The pace of home building slowed slightly in November but remained near the four-year high reached the previous month, according to a government report released Tuesday.
Builders started construction at an annual pace of 861,000 homes last month, the Census Bureau reported, down 3% from October's pace. But that still put starts 21.6% above year-ago levels -- another sign of the recent rebound in the housing market.
Part of the decline may have been the aftermath of Superstorm Sandy, which hit the Northeast on Oct. 29. The pace of housing starts in the Northeast dropped 5.2% compared with October.
But it's not just the storm's impact that lowered home construction in the impacted area, according to Pat Newport, a housing market analysts with IHS Global Insight. "Builder sentiment in the Northeast is a lot weaker than elsewhere," he said.
Applications in the Northeast for new building permits, which are less affected by weather than are actual starts and are seen as an indicator of builders' confidence in the market, were down 5% in November, compared with a year earlier.
That contrasted sharply with the rest of the country where large gains in permits were recorded. These ranged from 22.2% in the West, to 29.2% in the South and a whopping 49.5% in the Midwest. Overall, new building permits rose 3.6% from October's level and 26.8% compared with November of 2011.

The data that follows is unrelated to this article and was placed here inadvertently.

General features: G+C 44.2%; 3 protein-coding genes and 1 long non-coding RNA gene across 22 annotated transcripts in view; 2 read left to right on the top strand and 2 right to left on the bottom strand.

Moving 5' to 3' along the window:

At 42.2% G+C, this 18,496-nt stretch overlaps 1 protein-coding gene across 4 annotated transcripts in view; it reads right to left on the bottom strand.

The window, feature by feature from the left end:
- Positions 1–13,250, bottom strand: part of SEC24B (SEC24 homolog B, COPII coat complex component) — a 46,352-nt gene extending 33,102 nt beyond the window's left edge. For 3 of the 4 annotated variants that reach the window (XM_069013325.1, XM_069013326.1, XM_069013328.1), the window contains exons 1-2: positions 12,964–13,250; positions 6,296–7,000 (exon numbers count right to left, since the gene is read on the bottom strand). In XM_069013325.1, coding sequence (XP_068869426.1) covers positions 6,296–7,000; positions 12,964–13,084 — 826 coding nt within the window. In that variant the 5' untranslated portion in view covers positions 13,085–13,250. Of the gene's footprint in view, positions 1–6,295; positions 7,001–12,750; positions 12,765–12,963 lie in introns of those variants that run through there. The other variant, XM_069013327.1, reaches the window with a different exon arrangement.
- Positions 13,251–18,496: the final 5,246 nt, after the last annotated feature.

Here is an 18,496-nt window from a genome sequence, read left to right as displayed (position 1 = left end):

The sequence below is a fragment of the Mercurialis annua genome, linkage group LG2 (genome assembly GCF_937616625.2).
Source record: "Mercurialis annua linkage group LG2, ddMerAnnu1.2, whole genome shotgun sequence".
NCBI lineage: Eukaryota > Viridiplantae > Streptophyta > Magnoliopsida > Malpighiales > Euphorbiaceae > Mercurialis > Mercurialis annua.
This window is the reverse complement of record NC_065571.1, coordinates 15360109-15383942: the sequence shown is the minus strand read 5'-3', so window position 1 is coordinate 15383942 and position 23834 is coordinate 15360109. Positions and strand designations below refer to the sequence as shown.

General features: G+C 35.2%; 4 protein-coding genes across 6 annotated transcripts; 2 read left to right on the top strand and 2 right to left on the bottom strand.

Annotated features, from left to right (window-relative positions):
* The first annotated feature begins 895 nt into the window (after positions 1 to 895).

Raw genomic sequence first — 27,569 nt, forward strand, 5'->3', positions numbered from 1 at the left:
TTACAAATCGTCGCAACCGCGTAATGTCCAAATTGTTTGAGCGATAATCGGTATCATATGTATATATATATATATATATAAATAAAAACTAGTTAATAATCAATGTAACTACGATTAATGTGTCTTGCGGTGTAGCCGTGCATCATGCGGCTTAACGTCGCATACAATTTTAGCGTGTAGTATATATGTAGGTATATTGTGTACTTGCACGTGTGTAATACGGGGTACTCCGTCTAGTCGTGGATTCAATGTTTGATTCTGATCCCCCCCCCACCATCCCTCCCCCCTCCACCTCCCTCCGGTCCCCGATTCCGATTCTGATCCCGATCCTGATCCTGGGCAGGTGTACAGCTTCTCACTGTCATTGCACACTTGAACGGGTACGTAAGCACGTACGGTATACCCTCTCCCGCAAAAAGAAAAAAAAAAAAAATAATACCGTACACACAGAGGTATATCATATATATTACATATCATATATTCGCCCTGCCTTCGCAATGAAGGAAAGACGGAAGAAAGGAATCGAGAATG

Those increases have builders feeling good about housing. A survey by the National Association of Home Builders Tuesday showed the highest level of confidence in the market since April of 2006, just before the housing bubble burst.
The housing market has been showing numerous other signs of recovery in recent months. Demand for homes have been helped by mortgage rates near record lows.
"What's driving demand is low inventories and low interest rates," said Newport.
The Federal Reserve's decision to buy $40 billion in mortgages every month is likely to keep rates low for the foreseeable future. The low mortgage rates, coupled with affordable housing prices and an improving job market have helped to restart home sales.
Foreclosures have fallen to a five-year low, reducing the supply of distressed homes available on the market and helping to lift home prices, giving builders more incentive to start building again. And four years of depressed levels of home building have cut the supply of new homes on the market to near-record lows, according to a separate government report.
The rebounding in the housing market and building has helped to lift the stocks of publicly traded builders, with Toll Brothers Inc ( and )DR Horton ( both up about 60% in 2012, and )Hovnanian Enterprises ( and )PulteGroup ( each recording triple digit gains for the year. )